Teachers as partners in the diagnosis of attention deficit/hyperactivity disorder among kindergarten children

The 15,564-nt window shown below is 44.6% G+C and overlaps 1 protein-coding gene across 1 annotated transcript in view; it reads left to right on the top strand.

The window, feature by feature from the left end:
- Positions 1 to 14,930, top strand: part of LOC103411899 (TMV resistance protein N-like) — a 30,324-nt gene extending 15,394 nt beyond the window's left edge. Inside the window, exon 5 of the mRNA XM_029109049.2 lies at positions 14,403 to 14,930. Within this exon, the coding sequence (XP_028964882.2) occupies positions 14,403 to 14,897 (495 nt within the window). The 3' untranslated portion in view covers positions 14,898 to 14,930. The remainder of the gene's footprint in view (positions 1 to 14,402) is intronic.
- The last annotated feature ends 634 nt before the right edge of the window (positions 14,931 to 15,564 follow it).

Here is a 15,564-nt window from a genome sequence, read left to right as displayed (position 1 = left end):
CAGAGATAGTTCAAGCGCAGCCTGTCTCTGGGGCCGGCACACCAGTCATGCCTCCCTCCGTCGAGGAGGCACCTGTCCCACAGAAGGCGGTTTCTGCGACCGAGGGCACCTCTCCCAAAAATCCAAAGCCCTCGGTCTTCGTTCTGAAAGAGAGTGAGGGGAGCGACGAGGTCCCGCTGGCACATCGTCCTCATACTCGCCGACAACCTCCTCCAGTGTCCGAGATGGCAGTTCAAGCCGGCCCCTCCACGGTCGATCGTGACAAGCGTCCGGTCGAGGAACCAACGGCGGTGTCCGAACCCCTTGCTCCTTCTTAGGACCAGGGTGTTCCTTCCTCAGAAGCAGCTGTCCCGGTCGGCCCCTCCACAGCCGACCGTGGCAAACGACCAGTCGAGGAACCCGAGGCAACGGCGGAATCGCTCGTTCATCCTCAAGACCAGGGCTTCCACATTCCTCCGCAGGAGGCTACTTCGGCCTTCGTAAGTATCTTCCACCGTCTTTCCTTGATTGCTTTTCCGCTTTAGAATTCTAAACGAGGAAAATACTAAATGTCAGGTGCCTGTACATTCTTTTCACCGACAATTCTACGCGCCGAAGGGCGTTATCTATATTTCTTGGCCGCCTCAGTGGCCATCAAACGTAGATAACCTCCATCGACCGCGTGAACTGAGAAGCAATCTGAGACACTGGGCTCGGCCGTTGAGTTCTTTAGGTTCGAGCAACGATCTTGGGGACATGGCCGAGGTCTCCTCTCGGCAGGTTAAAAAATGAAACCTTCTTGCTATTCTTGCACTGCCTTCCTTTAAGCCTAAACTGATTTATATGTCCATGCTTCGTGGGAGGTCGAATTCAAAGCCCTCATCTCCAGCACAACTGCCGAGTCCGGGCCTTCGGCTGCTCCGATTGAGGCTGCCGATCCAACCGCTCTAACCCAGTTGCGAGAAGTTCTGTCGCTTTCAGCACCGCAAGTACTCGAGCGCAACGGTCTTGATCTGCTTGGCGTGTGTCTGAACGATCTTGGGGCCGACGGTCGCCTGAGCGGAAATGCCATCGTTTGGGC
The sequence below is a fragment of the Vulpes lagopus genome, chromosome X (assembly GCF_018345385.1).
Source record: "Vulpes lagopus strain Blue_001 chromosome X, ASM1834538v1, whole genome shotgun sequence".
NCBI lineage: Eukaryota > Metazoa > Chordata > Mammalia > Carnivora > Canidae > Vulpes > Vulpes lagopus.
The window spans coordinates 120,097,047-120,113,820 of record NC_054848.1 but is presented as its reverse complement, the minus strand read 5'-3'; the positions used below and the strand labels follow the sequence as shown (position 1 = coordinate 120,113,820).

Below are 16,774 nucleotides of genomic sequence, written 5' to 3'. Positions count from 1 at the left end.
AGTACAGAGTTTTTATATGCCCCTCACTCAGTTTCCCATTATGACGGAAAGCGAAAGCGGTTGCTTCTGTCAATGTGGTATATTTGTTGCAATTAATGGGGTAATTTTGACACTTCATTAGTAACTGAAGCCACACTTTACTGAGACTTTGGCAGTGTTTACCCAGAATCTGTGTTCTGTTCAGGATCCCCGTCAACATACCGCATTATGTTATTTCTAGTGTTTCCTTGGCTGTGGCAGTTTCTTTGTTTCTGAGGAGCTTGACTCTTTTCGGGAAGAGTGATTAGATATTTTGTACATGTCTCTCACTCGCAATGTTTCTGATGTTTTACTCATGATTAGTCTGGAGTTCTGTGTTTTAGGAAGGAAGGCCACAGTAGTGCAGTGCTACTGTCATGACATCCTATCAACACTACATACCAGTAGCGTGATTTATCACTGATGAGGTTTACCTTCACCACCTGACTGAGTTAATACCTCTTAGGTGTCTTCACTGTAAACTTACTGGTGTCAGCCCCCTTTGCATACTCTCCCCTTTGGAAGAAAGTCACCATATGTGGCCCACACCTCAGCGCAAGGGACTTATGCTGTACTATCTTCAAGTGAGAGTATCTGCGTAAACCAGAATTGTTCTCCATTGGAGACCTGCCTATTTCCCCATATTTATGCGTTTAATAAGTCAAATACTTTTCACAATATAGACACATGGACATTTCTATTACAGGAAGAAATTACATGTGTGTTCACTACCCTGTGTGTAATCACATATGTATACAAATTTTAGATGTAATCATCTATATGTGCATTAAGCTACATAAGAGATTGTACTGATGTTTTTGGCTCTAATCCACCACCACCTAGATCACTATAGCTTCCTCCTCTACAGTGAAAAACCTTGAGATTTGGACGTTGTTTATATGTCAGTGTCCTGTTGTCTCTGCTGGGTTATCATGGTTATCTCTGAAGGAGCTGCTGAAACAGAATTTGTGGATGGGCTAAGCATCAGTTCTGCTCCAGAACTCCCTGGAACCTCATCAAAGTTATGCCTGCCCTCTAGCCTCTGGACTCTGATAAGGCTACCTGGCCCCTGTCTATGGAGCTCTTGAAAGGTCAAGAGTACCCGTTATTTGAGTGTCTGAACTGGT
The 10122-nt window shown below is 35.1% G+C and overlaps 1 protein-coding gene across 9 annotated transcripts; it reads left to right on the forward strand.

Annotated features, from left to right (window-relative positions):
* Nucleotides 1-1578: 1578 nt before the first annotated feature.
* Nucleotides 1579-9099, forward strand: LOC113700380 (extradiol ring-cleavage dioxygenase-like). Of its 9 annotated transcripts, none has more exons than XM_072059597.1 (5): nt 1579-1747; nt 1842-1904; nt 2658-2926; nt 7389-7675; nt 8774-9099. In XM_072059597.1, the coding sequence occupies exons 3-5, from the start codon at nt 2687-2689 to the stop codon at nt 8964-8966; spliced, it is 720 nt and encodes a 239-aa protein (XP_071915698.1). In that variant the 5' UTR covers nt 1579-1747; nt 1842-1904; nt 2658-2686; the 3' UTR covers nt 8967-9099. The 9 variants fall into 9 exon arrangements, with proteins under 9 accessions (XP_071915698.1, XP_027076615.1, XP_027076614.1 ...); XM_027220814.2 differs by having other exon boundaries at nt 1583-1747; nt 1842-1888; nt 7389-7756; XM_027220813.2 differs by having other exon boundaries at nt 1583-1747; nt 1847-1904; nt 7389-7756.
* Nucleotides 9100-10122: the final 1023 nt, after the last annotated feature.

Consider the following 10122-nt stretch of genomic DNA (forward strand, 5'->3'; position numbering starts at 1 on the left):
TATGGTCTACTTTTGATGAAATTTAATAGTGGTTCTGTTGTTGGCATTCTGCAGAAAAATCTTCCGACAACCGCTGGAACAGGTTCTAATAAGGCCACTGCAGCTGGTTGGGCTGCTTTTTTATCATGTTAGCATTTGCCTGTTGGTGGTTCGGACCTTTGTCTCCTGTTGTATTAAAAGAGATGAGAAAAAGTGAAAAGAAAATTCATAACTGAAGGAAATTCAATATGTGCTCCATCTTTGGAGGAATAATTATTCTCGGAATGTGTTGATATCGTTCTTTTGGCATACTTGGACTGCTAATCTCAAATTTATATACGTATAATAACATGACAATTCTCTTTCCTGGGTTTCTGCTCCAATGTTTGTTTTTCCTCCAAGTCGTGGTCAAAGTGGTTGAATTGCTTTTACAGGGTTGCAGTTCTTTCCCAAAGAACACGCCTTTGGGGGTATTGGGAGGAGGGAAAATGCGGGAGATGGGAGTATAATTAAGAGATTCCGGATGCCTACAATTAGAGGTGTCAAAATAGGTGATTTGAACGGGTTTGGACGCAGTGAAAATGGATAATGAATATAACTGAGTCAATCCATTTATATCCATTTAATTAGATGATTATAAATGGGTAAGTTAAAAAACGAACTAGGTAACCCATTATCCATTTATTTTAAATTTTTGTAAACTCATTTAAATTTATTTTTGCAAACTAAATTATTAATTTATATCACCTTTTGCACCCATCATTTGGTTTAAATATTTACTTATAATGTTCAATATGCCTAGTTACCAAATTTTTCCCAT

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BackgroundAttention deficit/hyperactivity disorder (ADHD) is a public health concern affecting about 7% of the school-age population.AimThe present study aimed at screening for ADHD among kindergarten children as a part of early detection in school settings.Participants and methodsA total of 153 children were assessed by their teachers (56.9% boys and 43.1% girls) and 133 (86.9%) children by their parents using the teacher/parent ADHD screening scales (kindergarten versions). Further assessments – both parent and teacher assessments – were carried out for positive cases (18 children) using the Diagnostic and Statistical Manual of Mental Disorders, 4th ed. (DSM-IV) criteria for ADHD and the Stanford–Binet Intelligence Scale 4th ed.ResultsTwelve (10 boys and two girls) preschool children fulfilled the DSM-IV criteria for the diagnosis of ADHD (five KG I and seven KG II children); 2 cases were diagnosed with mild mental retardation and two cases belonged to borderline intelligence quotient (IQ) category. Overall, 6–10 ADHD cases were having more than two functional problems (reading, understanding, expressive language, mathematical abilities).ConclusionOverall, 7.8% of the children included in the present research were ADHD cases. An early diagnosis is a priority in kindergarten stage for better management and follow-up.

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